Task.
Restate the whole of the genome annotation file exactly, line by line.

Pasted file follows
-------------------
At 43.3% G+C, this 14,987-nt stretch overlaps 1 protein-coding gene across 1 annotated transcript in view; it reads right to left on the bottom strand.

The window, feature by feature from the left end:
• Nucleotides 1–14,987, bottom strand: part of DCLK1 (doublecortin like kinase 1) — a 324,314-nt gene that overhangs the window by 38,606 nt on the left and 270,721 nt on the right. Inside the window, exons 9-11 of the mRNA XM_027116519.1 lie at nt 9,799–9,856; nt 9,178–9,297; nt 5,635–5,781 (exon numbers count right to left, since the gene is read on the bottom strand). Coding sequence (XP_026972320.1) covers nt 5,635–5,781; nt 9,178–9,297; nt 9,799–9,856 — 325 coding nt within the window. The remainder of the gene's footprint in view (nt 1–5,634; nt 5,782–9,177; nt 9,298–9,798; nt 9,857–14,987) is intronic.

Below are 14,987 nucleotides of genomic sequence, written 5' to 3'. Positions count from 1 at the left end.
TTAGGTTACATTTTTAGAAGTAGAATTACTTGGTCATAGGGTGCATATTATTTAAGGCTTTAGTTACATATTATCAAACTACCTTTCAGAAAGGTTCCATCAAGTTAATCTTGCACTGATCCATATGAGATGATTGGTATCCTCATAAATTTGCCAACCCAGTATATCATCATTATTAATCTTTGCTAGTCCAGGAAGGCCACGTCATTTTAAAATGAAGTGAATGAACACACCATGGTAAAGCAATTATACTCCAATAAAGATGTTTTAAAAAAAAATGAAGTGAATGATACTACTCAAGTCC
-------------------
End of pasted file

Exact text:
At 43.3% G+C, this 14,987-nt stretch overlaps 1 protein-coding gene across 1 annotated transcript in view; it reads right to left on the bottom strand.

The window, feature by feature from the left end:
• Nucleotides 1–14,987, bottom strand: part of DCLK1 (doublecortin like kinase 1) — a 324,314-nt gene that overhangs the window by 38,606 nt on the left and 270,721 nt on the right. Inside the window, exons 9-11 of the mRNA XM_027116519.1 lie at nt 9,799–9,856; nt 9,178–9,297; nt 5,635–5,781 (exon numbers count right to left, since the gene is read on the bottom strand). Coding sequence (XP_026972320.1) covers nt 5,635–5,781; nt 9,178–9,297; nt 9,799–9,856 — 325 coding nt within the window. The remainder of the gene's footprint in view (nt 1–5,634; nt 5,782–9,177; nt 9,298–9,798; nt 9,857–14,987) is intronic.

Below are 14,987 nucleotides of genomic sequence, written 5' to 3'. Positions count from 1 at the left end.
TTAGGTTACATTTTTAGAAGTAGAATTACTTGGTCATAGGGTGCATATTATTTAAGGCTTTAGTTACATATTATCAAACTACCTTTCAGAAAGGTTCCATCAAGTTAATCTTGCACTGATCCATATGAGATGATTGGTATCCTCATAAATTTGCCAACCCAGTATATCATCATTATTAATCTTTGCTAGTCCAGGAAGGCCACGTCATTTTAAAATGAAGTGAATGAACACACCATGGTAAAGCAATTATACTCCAATAAAGATGTTTTAAAAAAAAATGAAGTGAATGATACTACTCAAGTCC